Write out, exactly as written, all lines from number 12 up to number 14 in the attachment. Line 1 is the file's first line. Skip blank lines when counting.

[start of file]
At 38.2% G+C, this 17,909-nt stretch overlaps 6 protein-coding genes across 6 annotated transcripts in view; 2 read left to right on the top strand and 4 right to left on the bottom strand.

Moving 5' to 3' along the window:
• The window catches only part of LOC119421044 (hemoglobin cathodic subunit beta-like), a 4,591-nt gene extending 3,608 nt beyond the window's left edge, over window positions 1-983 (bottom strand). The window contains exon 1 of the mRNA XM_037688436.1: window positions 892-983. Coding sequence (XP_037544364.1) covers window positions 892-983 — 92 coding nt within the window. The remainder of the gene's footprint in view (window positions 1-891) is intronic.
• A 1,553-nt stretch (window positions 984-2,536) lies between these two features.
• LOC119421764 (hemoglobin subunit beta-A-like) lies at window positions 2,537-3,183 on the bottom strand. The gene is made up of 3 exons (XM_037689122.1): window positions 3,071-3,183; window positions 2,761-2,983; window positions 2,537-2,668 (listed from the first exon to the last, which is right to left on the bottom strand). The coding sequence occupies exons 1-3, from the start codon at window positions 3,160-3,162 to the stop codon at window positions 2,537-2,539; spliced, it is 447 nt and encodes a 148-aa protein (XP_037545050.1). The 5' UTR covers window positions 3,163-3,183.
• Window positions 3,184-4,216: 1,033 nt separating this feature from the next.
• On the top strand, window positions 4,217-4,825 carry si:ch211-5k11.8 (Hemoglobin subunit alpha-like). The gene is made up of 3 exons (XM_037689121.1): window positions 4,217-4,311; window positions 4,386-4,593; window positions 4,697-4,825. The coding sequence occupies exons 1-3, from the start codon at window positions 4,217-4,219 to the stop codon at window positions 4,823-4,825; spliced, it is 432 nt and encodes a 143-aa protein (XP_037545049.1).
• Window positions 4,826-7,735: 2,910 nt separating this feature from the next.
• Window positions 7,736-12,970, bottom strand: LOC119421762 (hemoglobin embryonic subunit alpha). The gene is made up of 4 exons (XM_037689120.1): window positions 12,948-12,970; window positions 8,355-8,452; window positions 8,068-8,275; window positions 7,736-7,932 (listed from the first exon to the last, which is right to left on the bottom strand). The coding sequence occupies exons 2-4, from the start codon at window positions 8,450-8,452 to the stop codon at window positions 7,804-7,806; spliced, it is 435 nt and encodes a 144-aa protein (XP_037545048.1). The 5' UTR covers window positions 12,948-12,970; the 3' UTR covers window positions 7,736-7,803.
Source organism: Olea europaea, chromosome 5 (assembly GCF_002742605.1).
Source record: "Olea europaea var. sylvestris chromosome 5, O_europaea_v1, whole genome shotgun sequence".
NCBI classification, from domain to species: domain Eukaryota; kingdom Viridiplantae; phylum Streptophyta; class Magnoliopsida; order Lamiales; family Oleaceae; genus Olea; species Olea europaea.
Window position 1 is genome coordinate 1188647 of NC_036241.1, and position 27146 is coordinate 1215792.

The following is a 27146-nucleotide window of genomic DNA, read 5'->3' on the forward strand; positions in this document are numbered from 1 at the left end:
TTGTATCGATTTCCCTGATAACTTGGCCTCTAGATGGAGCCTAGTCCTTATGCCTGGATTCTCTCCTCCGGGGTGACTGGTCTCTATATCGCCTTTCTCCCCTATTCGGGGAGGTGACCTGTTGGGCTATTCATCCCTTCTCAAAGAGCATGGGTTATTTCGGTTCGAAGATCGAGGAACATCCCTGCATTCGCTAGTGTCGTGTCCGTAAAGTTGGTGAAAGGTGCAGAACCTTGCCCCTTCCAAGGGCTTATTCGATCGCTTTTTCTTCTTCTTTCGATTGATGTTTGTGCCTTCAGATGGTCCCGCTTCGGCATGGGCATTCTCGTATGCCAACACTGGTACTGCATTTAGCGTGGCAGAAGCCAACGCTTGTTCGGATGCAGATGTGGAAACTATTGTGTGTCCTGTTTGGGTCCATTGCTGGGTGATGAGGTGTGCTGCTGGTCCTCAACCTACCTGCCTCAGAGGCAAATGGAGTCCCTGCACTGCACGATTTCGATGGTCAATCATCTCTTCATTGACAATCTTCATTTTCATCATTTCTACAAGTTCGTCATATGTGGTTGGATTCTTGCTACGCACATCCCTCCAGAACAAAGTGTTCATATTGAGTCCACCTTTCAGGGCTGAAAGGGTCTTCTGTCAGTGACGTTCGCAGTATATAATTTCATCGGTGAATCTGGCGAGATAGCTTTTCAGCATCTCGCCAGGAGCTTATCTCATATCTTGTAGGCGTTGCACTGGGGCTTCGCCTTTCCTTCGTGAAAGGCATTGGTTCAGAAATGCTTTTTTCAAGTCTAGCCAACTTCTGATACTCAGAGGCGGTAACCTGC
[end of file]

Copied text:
NCBI classification, from domain to species: domain Eukaryota; kingdom Viridiplantae; phylum Streptophyta; class Magnoliopsida; order Lamiales; family Oleaceae; genus Olea; species Olea europaea.
Window position 1 is genome coordinate 1188647 of NC_036241.1, and position 27146 is coordinate 1215792.

The following is a 27146-nucleotide window of genomic DNA, read 5'->3' on the forward strand; positions in this document are numbered from 1 at the left end: